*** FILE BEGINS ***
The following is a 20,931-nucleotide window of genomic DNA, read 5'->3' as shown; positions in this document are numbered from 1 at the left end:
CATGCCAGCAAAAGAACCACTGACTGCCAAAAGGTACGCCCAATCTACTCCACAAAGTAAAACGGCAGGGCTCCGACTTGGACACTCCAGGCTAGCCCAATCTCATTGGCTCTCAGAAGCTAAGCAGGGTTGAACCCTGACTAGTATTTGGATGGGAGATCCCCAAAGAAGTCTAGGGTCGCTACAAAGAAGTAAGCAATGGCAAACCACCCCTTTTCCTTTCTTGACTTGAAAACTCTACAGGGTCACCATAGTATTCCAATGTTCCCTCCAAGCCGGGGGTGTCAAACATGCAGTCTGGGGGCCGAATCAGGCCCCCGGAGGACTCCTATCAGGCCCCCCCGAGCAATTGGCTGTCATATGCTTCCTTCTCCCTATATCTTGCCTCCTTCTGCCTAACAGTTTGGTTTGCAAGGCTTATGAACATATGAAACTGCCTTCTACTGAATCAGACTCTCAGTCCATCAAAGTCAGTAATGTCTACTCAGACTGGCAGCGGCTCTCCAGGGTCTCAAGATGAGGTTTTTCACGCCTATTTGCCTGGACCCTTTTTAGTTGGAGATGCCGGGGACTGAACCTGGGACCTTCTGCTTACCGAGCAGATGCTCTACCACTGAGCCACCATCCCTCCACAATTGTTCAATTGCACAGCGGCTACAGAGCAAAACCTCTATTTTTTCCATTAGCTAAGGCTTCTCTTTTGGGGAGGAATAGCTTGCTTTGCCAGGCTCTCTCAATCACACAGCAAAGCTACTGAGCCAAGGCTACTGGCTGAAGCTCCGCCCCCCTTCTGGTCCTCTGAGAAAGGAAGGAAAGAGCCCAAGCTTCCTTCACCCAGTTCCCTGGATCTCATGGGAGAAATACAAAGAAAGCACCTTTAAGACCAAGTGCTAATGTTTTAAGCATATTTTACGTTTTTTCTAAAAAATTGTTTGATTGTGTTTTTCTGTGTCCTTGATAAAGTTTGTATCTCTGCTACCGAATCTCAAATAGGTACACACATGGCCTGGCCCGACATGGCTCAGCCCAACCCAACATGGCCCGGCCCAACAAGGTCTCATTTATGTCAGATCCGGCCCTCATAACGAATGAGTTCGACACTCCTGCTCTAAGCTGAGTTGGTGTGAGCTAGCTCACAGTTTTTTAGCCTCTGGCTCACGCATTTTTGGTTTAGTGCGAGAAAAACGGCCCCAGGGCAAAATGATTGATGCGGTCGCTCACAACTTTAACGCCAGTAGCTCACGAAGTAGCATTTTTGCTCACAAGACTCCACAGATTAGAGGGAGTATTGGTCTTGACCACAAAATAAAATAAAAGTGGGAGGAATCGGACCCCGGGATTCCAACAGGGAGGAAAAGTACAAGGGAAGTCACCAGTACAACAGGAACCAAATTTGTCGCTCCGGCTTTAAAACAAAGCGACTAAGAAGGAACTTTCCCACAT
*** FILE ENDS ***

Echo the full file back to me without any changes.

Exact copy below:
The following is a 20,931-nucleotide window of genomic DNA, read 5'->3' as shown; positions in this document are numbered from 1 at the left end:
CATGCCAGCAAAAGAACCACTGACTGCCAAAAGGTACGCCCAATCTACTCCACAAAGTAAAACGGCAGGGCTCCGACTTGGACACTCCAGGCTAGCCCAATCTCATTGGCTCTCAGAAGCTAAGCAGGGTTGAACCCTGACTAGTATTTGGATGGGAGATCCCCAAAGAAGTCTAGGGTCGCTACAAAGAAGTAAGCAATGGCAAACCACCCCTTTTCCTTTCTTGACTTGAAAACTCTACAGGGTCACCATAGTATTCCAATGTTCCCTCCAAGCCGGGGGTGTCAAACATGCAGTCTGGGGGCCGAATCAGGCCCCCGGAGGACTCCTATCAGGCCCCCCCGAGCAATTGGCTGTCATATGCTTCCTTCTCCCTATATCTTGCCTCCTTCTGCCTAACAGTTTGGTTTGCAAGGCTTATGAACATATGAAACTGCCTTCTACTGAATCAGACTCTCAGTCCATCAAAGTCAGTAATGTCTACTCAGACTGGCAGCGGCTCTCCAGGGTCTCAAGATGAGGTTTTTCACGCCTATTTGCCTGGACCCTTTTTAGTTGGAGATGCCGGGGACTGAACCTGGGACCTTCTGCTTACCGAGCAGATGCTCTACCACTGAGCCACCATCCCTCCACAATTGTTCAATTGCACAGCGGCTACAGAGCAAAACCTCTATTTTTTCCATTAGCTAAGGCTTCTCTTTTGGGGAGGAATAGCTTGCTTTGCCAGGCTCTCTCAATCACACAGCAAAGCTACTGAGCCAAGGCTACTGGCTGAAGCTCCGCCCCCCTTCTGGTCCTCTGAGAAAGGAAGGAAAGAGCCCAAGCTTCCTTCACCCAGTTCCCTGGATCTCATGGGAGAAATACAAAGAAAGCACCTTTAAGACCAAGTGCTAATGTTTTAAGCATATTTTACGTTTTTTCTAAAAAATTGTTTGATTGTGTTTTTCTGTGTCCTTGATAAAGTTTGTATCTCTGCTACCGAATCTCAAATAGGTACACACATGGCCTGGCCCGACATGGCTCAGCCCAACCCAACATGGCCCGGCCCAACAAGGTCTCATTTATGTCAGATCCGGCCCTCATAACGAATGAGTTCGACACTCCTGCTCTAAGCTGAGTTGGTGTGAGCTAGCTCACAGTTTTTTAGCCTCTGGCTCACGCATTTTTGGTTTAGTGCGAGAAAAACGGCCCCAGGGCAAAATGATTGATGCGGTCGCTCACAACTTTAACGCCAGTAGCTCACGAAGTAGCATTTTTGCTCACAAGACTCCACAGATTAGAGGGAGTATTGGTCTTGACCACAAAATAAAATAAAAGTGGGAGGAATCGGACCCCGGGATTCCAACAGGGAGGAAAAGTACAAGGGAAGTCACCAGTACAACAGGAACCAAATTTGTCGCTCCGGCTTTAAAACAAAGCGACTAAGAAGGAACTTTCCCACAT